Today’s Morning Edition: Jake’s Takes

If we are to create a better nation, it is going to take a multitude of voices adding to the conversation. This is my attempt to educate myself better and to share my insights as a writer and artist working in Santa Cruz County, CA. Each headline is also a link to the story. Thanks!

  1. Philippines won’t cooperate in probe involving crimes against humanity allegations. Ok, this is an interesting one. I don’t know much about Philippines or its history. When it comes to one country probing another for legal reasons, it gets into dicey territory. When do we take these kinds of actions, and does that open us up to prosecution from other nations? When is prosecution warranted, and when is it used as a political tool? The Trump-supporting GOP believe that he is being charged with crimes not because he is a criminal but for political point scoring. That same logic can easily be applied to nations, whether they are correct or not. That is what we need to be careful of in this case. I suppose the law is and has always been used as a weapon in some instances. It is not as though we all have an equal chance in court. Some lawyers get paid more than others because they get different results. Philippines is an island country with around 7,500 separate land masses. Colonized by the Spanish, it was under Spanish rule for over three hundred years. The Spanish ceded Philippines to the US at the end of the Spanish American war of 1898. The U.S. controlled Philippines until the Japanese invaded during WWII. At the conclusion of the Second World War, Philippines gained independence for the first time in modern world history. As such, it is an extremely young country with a history of being colonized, so the likelihood of being completely free of corruption or crime seems very small.

2.    NYC Mayor Adams pressures the feds for more help with assistance to migrants. How can a mayor pressure the feds? First question. What tools do they have at their disposal to put pressure on a higher level of government? What is the reputation of Mayor Adams? What kind of help is he requesting? What is the status of migrants in NYC? Where are the from and what help do they require? New York City has long been a beacon of hope for people who are fleeing from oppression. That goes back into the history of slavery and the flight north towards freedom. I think that there is a lot to learn from this story, so I will listen carefully.

3.    The Pentagon may evacuate U.S. citizens from Sudan. As the situation escalates in Sudan, with hospitals closing and fighting intensifying, the U.S. government is considering exercising its power to get our people out of there? I’m assuming this means people who are working for the government, through the Foreign Service. We have an embassy in most countries around the world, and when things get too intense, we must get our people out. If we are removing our citizens, that can only mean tragic things for the Sudanese who are stuck between warring factions.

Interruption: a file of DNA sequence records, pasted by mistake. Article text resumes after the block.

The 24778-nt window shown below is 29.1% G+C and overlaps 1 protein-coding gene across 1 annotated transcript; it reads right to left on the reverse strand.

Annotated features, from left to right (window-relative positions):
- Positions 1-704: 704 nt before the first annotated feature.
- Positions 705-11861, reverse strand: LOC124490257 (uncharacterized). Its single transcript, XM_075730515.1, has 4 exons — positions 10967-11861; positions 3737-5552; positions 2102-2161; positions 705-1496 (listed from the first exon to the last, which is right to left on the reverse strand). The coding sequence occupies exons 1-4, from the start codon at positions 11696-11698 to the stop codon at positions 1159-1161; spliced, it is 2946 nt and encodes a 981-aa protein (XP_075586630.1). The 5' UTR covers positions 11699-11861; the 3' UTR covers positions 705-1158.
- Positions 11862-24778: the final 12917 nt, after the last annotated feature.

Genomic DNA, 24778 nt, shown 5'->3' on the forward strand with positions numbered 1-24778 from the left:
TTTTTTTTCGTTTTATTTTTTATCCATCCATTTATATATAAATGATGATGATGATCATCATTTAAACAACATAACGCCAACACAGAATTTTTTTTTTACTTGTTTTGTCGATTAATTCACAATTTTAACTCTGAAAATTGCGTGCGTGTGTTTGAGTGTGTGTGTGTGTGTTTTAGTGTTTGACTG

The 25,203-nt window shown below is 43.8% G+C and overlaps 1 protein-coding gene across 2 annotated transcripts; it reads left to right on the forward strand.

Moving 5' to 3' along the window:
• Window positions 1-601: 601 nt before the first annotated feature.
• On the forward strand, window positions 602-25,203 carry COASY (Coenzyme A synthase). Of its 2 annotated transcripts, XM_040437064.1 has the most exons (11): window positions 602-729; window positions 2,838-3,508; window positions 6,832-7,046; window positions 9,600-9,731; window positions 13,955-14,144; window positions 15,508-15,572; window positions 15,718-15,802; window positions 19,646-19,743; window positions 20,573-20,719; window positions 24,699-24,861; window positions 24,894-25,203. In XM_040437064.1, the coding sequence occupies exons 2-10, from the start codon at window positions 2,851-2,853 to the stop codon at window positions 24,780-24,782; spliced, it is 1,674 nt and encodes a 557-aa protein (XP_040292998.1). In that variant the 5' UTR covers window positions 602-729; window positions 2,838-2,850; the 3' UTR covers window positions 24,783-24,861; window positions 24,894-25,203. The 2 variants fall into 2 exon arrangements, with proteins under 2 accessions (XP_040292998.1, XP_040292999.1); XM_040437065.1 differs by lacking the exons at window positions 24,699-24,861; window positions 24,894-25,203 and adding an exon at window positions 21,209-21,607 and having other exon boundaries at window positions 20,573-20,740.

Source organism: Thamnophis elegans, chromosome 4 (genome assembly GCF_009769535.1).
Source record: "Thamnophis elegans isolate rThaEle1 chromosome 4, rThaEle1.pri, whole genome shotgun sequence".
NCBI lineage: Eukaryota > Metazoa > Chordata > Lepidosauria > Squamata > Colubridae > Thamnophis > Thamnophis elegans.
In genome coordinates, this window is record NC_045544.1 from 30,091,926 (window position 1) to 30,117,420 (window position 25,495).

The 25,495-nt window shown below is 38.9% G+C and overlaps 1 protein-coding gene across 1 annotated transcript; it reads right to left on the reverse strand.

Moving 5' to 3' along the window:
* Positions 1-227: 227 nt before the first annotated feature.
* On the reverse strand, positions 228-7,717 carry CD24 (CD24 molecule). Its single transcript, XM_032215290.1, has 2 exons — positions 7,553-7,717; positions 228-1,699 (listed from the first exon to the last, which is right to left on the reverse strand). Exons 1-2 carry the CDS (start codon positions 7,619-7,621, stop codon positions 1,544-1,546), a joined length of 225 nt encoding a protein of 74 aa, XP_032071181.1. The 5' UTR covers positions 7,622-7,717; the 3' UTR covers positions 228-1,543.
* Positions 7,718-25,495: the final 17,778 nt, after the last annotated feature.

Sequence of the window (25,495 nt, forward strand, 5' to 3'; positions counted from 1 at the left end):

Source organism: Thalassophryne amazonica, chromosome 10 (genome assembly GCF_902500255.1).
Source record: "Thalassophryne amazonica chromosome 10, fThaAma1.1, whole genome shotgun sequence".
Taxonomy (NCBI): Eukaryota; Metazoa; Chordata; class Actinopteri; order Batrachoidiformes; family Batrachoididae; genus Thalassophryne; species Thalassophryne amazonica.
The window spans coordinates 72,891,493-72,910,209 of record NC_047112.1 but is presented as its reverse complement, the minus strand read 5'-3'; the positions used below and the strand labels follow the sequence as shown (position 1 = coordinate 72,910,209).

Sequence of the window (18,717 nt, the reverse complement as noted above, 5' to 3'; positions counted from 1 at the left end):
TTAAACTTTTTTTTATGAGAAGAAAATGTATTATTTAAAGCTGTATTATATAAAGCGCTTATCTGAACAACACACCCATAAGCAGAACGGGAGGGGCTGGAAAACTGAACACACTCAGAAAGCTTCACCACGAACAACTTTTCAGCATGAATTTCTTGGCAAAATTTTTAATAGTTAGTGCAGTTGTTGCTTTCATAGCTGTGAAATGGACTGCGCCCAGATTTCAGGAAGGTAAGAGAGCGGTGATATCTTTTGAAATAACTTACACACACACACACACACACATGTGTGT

4.    1 pharmacist in Vermont provides lethal medications that hasten a patient’s death. My father had an assisted suicide. That is possible to do here in California. He had a terminal diagnosis and chose to go through with an assisted suicide rather than fight the cancer with costly and invasive treatments. What does this mean in Vermont, though? Does that mean that with a prescription a patient can commit suicide? The wording is not that clear. Hasten a death doesn’t sound that sudden. Why only one pharmacist? Is this a kind of rebellion or the cutting edge of what is to come?

5.    An Eddie Van Halen guitar sells at auction for nearly $4 million. Yesterday it was a dinosaur skeleton for $6 million, today it is a guitar for $4 million. What is wrong with these rich people? That surely must be a form of mental illness. I know that this is also the case with rare and valuable artworks. They go for the hundreds of millions sometimes. It seems like the ultra-wealthy have some acceleration of madness that results in spending astronomical amounts of money on things that sincerely do not matter. Maybe that is just my perspective as someone who has never had that kind of money, but good. I’m glad for my perspective. I haven’t forgotten that there are problems we need to solve that require money. Why does NPR cover these things? Is it a sly worship of wealth or a cheeky mockery of eccentric rich people?

6.    The Federal Reserve rolls out a plan that gives banks a new way to borrow money. The Federal Reserve has taken up a huge role in our national policy. Each month, the market responds to reports from the Federal Reserve as they raise or lower interest rates on loans to try and control the inflation rates. This is one of the most confusing topics in today’s news. The Federal Reserve was created in 1913 and has expanded its powers after the depression of the 30s and the recession of the 2000s. The Federal Reserve is the central bank and our nation is divided up into 12 different banking districts. The Reserve is designed to protect our economy against bad actors in the banking sector.

7.    After 25 years, Netflix will end its DVD-by-mail service. Netflix is a Santa Cruz story. Reed Hastings was my sister’s neighbor for the longest time. He is now a billionaire. This story has been getting some traction, but it seems like not much of a story at all. Netflix is primarily a streaming platform, and their great innovation was providing people with convenience in their movie and show watching behavior. The mail in service was the first step in that path, but streaming really became the thing that did it. This does impact people who use the service to rent classic films, and perhaps that will create a niche to be filled by another streaming platform that has a database of less popular but still relevant films from the past.

8.    Broadway legend Chita Rivera dances through her life in a new memoir. It is looking like Morning Edition likes to take it easy a bit on Fridays. That’s my impression anyways. I don’t know who Chita Rivera is, but that is part of what this project is designed to do: to learn. It turns out that Chita Rivera is one of the most accomplished actors and dancers of all time in the history of Broadway. What an amazing life and career. See, that’s why it helps to dive into the news. You can learn about people who have done amazing things and you may become inspired, yourself.

9.    President Biden plans to sign a new executive order on environmental justice. With the upcoming election season, politicians are starting to get active and are making moves to gain national attention. What will this executive order entail? Will it lead to climate action? This could be a very important moment for the outcome of the next election, but more importantly for the safeguarding of our imperiled environment.